Tuna is one of the world’s favorite fish. It provides a critical part of the diet for millions of poor people, as well as being at the core of the world's luxury sashimi markets. But global tuna stocks are under threat. Many tuna species are now listed as either endangered or critically endangered. In fact, global tuna stocks are disappearing.
There is no end in sight to the global demand for tuna or to the pressure being brought to bear on developing countries of the Mediterranean (coastal States) to provide foreign fleets with access to their fisheries resources. While tuna access agreements are necessary and in some cases the only viable current option for some coastal States, it is unacceptable that these agreements lead to resource depletion, unfavorable terms and impoverishment for developing coastal States and a worsening situation for the poor in these countries.
This report offers strategies for how coastal States faced with unsustainable agreements might turn their situation around. It shows how coastal States could increase their revenues from access agreements by reducing and controlling access to their tuna. It provides recommendations and principles for what could become fair tuna fisheries agreements. These proposals are an attempt to translate the rhetoric of sustainable development into concrete steps that will maximize the chances of reversing the global decline of tuna stocks, place the tuna fishery on a longterm sustainable footing, and deliver a more equitable outcome to coastal nations through the provision of local economic opportunities within their communities.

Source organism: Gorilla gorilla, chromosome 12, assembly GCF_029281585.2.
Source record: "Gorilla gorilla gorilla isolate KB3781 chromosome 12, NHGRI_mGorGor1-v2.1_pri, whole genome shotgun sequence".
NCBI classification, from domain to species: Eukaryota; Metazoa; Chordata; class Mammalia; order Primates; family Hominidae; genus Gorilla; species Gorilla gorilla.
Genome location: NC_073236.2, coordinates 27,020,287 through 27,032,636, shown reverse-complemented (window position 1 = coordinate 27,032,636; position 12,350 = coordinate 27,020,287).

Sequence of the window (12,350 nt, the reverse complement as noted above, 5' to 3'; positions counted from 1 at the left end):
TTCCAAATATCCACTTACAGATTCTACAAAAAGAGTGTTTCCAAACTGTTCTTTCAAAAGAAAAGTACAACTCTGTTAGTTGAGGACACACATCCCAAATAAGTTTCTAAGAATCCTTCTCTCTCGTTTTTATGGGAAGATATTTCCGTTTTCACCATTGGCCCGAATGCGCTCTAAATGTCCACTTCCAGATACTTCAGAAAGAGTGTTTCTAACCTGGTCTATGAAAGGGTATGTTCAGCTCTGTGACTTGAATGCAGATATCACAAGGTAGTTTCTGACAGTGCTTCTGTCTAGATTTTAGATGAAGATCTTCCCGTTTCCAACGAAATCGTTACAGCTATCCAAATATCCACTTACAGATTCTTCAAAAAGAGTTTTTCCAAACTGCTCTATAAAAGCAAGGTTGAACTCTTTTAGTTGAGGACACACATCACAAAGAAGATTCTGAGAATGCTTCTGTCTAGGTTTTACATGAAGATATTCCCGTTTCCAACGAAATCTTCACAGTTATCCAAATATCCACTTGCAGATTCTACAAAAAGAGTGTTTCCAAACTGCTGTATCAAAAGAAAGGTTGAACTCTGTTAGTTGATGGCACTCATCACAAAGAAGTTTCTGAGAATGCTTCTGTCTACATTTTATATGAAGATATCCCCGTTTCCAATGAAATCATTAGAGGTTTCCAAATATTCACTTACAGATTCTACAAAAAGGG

Captive Bluefin Tuna inside a transport cage.
Greenpeace is calling on the countries of the Mediterranean to protect bluefin tuna with marine reserves in their breeding and feeding areas.
Num. pages: 40